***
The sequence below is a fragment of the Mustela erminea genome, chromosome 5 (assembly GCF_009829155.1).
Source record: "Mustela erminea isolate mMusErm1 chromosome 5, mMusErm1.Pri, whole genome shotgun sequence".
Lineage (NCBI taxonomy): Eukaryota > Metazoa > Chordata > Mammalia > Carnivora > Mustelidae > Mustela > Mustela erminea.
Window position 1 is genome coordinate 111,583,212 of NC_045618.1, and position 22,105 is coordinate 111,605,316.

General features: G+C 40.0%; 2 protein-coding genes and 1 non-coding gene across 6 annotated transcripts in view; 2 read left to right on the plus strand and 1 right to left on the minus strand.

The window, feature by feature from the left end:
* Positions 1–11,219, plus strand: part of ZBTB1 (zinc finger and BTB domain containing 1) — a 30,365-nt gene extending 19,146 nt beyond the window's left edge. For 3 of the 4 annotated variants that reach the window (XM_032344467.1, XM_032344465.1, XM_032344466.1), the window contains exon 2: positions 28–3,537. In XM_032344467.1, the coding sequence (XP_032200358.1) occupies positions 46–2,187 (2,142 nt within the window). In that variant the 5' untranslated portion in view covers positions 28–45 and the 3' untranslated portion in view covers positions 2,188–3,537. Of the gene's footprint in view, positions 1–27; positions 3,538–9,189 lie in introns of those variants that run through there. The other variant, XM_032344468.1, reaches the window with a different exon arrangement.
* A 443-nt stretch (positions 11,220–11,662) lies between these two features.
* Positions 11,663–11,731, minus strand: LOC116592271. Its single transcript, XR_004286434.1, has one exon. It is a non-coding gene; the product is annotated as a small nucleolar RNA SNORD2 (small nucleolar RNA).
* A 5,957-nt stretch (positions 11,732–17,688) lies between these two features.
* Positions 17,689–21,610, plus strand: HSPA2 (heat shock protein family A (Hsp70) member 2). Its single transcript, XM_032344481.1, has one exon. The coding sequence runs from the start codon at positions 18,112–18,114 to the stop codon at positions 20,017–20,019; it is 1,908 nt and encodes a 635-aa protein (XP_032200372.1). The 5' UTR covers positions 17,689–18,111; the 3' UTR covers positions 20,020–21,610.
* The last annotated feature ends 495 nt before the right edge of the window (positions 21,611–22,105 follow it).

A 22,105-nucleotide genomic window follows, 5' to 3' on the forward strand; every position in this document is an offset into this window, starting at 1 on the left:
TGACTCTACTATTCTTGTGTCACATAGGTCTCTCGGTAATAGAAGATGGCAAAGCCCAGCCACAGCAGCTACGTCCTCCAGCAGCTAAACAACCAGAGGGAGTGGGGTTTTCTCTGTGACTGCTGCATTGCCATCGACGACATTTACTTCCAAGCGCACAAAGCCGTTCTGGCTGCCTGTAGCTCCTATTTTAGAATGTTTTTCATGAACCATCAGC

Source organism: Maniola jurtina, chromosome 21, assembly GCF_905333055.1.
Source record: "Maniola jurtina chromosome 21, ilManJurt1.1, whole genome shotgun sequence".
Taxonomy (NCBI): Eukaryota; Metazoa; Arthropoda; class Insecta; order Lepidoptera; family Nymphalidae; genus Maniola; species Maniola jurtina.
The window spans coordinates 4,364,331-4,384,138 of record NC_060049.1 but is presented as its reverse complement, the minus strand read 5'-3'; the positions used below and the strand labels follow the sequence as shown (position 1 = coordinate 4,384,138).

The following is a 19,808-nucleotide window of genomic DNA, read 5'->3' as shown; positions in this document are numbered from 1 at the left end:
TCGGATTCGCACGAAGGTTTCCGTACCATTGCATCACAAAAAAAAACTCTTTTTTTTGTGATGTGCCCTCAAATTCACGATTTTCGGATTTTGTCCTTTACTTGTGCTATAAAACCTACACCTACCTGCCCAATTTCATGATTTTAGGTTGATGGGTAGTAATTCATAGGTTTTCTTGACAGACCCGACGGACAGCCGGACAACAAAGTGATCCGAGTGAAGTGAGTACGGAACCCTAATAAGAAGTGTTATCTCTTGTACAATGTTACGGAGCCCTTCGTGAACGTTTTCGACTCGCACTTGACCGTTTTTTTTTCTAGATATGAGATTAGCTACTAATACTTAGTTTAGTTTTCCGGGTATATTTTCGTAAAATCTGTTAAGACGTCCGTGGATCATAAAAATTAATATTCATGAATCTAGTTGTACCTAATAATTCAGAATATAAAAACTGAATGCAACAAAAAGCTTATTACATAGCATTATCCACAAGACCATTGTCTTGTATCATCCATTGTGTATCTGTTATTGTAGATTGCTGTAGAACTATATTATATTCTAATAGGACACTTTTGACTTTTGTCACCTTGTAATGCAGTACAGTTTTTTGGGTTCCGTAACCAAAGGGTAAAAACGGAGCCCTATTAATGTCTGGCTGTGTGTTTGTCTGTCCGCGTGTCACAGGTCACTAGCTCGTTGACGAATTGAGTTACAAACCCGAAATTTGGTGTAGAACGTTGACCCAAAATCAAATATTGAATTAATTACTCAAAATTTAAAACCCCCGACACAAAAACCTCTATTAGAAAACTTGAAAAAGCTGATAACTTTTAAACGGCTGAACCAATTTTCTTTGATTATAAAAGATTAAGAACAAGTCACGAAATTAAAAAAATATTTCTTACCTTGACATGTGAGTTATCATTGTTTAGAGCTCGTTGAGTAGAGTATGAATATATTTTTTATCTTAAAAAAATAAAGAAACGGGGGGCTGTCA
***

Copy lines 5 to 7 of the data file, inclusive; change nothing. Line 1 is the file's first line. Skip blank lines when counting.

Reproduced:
General features: G+C 40.0%; 2 protein-coding genes and 1 non-coding gene across 6 annotated transcripts in view; 2 read left to right on the plus strand and 1 right to left on the minus strand.

The window, feature by feature from the left end:
* Positions 1–11,219, plus strand: part of ZBTB1 (zinc finger and BTB domain containing 1) — a 30,365-nt gene extending 19,146 nt beyond the window's left edge. For 3 of the 4 annotated variants that reach the window (XM_032344467.1, XM_032344465.1, XM_032344466.1), the window contains exon 2: positions 28–3,537. In XM_032344467.1, the coding sequence (XP_032200358.1) occupies positions 46–2,187 (2,142 nt within the window). In that variant the 5' untranslated portion in view covers positions 28–45 and the 3' untranslated portion in view covers positions 2,188–3,537. Of the gene's footprint in view, positions 1–27; positions 3,538–9,189 lie in introns of those variants that run through there. The other variant, XM_032344468.1, reaches the window with a different exon arrangement.